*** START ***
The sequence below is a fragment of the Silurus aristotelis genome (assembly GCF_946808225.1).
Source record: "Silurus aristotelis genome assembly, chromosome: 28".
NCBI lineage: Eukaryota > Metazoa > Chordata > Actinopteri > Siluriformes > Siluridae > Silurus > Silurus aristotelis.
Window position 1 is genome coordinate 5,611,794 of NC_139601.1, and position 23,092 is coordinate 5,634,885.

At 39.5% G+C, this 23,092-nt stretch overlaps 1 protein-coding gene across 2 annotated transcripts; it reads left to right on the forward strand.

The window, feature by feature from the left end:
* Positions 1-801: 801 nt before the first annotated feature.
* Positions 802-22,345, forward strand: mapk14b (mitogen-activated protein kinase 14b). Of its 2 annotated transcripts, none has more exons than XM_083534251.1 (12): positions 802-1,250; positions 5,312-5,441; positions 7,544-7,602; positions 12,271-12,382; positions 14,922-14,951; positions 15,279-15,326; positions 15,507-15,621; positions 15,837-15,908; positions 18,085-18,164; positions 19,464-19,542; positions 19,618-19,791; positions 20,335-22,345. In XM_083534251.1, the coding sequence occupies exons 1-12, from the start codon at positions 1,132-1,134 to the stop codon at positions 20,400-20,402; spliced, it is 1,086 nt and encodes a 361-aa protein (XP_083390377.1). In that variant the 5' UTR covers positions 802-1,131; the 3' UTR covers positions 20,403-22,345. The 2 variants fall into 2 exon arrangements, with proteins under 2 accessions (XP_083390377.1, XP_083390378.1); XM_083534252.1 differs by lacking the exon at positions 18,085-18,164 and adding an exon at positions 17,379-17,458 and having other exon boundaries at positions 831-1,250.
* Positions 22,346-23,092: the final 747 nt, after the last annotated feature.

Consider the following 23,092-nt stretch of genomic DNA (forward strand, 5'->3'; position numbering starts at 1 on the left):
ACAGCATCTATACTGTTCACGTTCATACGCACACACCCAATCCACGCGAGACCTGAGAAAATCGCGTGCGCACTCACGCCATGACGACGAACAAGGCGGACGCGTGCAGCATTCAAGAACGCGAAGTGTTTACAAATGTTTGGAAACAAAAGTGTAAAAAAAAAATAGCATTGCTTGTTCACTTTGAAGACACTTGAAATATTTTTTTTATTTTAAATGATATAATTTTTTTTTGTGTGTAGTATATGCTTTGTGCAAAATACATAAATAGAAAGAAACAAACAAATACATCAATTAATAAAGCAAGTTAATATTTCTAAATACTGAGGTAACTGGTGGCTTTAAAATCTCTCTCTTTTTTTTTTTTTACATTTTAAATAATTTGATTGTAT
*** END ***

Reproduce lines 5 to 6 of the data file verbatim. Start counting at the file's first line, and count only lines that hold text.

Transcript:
At 39.5% G+C, this 23,092-nt stretch overlaps 1 protein-coding gene across 2 annotated transcripts; it reads left to right on the forward strand.

The window, feature by feature from the left end: